The Top 10 Best Tool Riffs Ever

An in-depth exploration of some of the band's standout moments.

The Top 10 Best Tool Riffs Ever

On April 6, 1993 Tool released their impeccable debut album proper, Undertow, setting them off on a run of releases without peer in the rock and metal world. While we're eagerly awaiting their new album, we decided to take a deep delve into the catalogue to pick out their greatest riffs. And if you know Tool, you know there are a lot of incredible riffs to choose from. So we tasked our resident axe-master Amit Sharma with whittling them down to the very best. Disagree? Well, you're wrong, aren't you?

Flood (Undertow, 1993)

Buried near the end of Tool’s debut full-length, Flood’s main hook could indeed be one of the ugliest the band have conceived to date. The pounding drums and haunting vocal chants make its doomy post-rock all the more unsettling – and just when you think you’ve heard it all, the atmospherics morph into a stonery grunge masterpiece.  

Forty Six & 2 (Ænima, 1996)

The repeating motif that runs through most of this six-minute epic is Tool doing what they do best – hypnotising the listener through a rhythmic displacement of bass and guitars in 4/4 while drummer Danny Carey plays polyrhythms in 7/8. If that wasn’t confusing enough, the song also includes measures of 3/8, 5/8 and 9/8 – as any ode to theories on our genetic evolution should.

Third Eye (Ænima, 1996)

There’s a lot more to Third Eye than any of its standalone riffs, but the violent single-chord stabs that appear halfway in and again at the conclusion of its 14-minute journey bring a fitting end to Tool’s second full-length head-melter. Decaying from rumbling feedback and echoing squeals into the quietest of whispers as Danny taps out the seven syllables of ‘Prying open my third eye’, these are some of the most musically intense moments in a career littered with them.

Jimmy (Ænima, 1996)

Though Jimmy may be one of the lesser-known tracks from their 1996 mainstream breakthrough, its brain-haemorrhaging stoner/fuzz heaviness could be closest thing this band have come to sounding like Led Zeppelin. Other than, of course, their eyeball-dissolving cover of No Quarter on 2000’s live/B-side Salival release.

The Grudge (Lateralus, 2001)

After a four-minute build-up, third full-length opener The Grudge erupts with arguably one of the greatest riffs ever to be written in 5/4. Guitarist Adam Jones pulls off onto open strings to throw listeners off-balance while Danny Carey goes into a half-time groove and Maynard sings of ‘Defining, confining, sinking deeper!’ Some fan theories suggest the song is about relieving ourselves of emotional baggage in order to achieve Christ Consciousness – the next stage of enlightenment – while others insist it’s the band moving from previous legal struggles.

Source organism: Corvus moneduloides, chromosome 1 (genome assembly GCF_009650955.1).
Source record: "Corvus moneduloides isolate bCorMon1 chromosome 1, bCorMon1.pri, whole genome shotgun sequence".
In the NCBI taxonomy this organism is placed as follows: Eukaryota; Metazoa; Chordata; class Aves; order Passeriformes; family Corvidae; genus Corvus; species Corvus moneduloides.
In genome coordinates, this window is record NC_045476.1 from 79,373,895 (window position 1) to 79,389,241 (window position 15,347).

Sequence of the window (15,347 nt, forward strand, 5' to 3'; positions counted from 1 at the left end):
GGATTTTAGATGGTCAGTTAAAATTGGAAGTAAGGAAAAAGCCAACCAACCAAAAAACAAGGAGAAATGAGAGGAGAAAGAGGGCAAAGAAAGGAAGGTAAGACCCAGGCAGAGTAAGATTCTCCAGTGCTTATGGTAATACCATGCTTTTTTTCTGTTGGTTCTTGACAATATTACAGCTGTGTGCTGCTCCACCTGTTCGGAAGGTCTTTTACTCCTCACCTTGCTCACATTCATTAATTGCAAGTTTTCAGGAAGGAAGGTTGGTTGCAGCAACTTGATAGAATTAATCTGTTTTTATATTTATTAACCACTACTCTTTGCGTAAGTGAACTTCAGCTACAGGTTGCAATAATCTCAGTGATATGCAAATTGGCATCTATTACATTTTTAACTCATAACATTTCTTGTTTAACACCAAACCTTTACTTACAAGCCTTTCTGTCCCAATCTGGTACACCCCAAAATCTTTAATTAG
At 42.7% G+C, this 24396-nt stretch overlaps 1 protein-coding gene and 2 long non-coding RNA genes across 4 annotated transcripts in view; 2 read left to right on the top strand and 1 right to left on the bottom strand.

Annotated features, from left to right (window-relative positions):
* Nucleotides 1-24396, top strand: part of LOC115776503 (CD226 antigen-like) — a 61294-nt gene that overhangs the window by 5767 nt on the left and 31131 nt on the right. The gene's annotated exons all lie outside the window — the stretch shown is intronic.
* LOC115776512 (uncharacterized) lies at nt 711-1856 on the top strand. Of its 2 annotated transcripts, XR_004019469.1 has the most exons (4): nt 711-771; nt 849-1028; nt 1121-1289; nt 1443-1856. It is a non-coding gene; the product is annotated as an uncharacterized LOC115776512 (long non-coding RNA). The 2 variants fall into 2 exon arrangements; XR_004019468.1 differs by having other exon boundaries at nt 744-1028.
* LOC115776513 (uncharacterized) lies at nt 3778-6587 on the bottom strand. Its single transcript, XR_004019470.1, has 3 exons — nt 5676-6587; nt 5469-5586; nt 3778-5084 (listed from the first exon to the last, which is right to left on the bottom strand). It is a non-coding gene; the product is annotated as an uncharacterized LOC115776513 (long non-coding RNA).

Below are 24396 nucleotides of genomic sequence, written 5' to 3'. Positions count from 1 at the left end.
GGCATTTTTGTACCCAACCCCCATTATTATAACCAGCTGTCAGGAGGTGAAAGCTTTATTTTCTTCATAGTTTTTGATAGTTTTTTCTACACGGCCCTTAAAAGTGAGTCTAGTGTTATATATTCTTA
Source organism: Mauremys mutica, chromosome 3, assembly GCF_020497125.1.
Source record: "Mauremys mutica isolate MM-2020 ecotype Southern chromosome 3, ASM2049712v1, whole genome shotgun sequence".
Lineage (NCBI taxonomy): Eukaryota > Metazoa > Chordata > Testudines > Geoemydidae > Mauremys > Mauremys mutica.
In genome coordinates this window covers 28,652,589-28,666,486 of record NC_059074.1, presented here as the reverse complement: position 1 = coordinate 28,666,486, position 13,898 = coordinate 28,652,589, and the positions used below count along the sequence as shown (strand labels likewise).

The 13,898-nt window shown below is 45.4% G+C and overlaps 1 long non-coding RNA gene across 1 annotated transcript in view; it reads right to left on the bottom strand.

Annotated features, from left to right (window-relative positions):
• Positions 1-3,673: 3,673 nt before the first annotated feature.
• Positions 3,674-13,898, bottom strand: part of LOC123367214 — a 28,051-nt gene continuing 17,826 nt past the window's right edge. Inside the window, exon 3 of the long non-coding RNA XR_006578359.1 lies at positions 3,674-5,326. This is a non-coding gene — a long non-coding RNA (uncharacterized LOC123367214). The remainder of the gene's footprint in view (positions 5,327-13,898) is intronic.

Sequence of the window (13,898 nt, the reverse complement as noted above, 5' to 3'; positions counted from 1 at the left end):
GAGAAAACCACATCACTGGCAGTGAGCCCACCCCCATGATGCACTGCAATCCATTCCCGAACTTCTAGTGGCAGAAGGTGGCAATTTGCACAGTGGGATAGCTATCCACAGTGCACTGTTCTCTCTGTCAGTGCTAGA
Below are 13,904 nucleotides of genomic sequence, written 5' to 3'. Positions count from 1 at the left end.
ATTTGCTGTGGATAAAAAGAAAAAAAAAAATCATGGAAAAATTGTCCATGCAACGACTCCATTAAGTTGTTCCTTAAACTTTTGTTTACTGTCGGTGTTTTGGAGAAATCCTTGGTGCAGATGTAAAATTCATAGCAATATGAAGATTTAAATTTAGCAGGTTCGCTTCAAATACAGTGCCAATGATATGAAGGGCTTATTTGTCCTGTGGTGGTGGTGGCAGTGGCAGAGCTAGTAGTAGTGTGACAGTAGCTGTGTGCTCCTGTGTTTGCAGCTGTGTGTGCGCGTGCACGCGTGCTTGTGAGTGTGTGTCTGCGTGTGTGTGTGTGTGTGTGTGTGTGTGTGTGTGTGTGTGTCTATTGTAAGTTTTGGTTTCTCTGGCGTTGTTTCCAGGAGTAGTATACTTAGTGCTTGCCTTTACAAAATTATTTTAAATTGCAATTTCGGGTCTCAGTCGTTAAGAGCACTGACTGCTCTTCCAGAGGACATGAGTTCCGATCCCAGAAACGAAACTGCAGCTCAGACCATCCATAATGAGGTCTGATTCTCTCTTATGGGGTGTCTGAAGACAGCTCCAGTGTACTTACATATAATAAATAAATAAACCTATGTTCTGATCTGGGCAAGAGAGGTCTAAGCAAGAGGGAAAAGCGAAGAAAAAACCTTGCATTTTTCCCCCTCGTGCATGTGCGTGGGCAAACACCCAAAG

Schism (Lateralus, 2001)

Though it may feel like one repeating bass line virtually throughout on first listen, some studies have found nearly 50 different time signatures encased within Schism’s six minutes and 46 seconds. Whether you see it as one riff or multiple ideas chained together in a brain-bursting display of musical mathematics, the Lateralus lead single is also, in many ways, Tool at their catchiest. It won them a Grammy for Best Metal Performance in 2002, and helped clinch Album Of The Year in Kerrang! on year of release. The progressive rock-inspired reverie halfway in is remarkably transcendental, its reverberated and palm-muted guitars trickling against droning feedback and pitch-shifting bass notes. Like The Grudge, Schism seems to address past mistakes in its lyrics: ‘The light that fuelled our fire then has burned a hole between us so.’

Lateralus (Lateralus, 2001)

The way Tool fade in their rhythm section against Adam Jones’ lonely guitars is masterful, as is how they reconstruct the same opening riff in the song’s breakdown – building it back one piece at a time. Equally as impressive is how Maynard James Keenan manages to sing his syllables in the Fibonacci sequence linked with sacred geometry once those delicate guitars detonate into muscular math-metal heaviness. According to drummer Danny Carey, the song was originally titled 9-8-7 because of its time signatures and “then it turned out that 987 was the 16th number of the Fibonacci sequence… so that was cool.”

Ticks & Leeches (Lateralus, 2001)

Before the howling winds and soft guitars in the spine-tingling breakdown of Ticks & Leeches is a riff that cycles between counts of seven and eight on unsuspecting ears without losing its natural pulse. It’s the same kind of thinking that has also made Swedish progressive metallers Meshuggah – who opened for Tool on the Lateralus tour – world-conquering masters of time.

Jambi (10,000 Days, 2006)

Using a similar pull-off technique as he did in The Grudge but this time as triplets, it’s guitarist Adam Jones working as the engine at the heart of this track. Its 9/8 meter gives the feeling of continuous triplets in 3/4 time, though the groupings of its eighth notes change through the track. When it all hits boiling point three and a half minutes in, there’s no stopping them – using the teleporting rhythms of a single open-string note to blow our minds in place of melody.

Right In Two (10,000 Days, 2006)

The further you get inside any of Tool’s albums, the more experimental they become – most recently on 10,000 Days trading the kind of metallic crunch the band started out playing for cleaner fretwork, bubbling Indian tablas and clocklike harmonics. While there’s much to be said of the stoner fuzz that emerges in the latter half, it’s Right In Two’s echo-ridden intro and outro that demonstrate Adam Jones’ and Justin Chancellor’s knack for channelling the ultimate trance-inducing noise.

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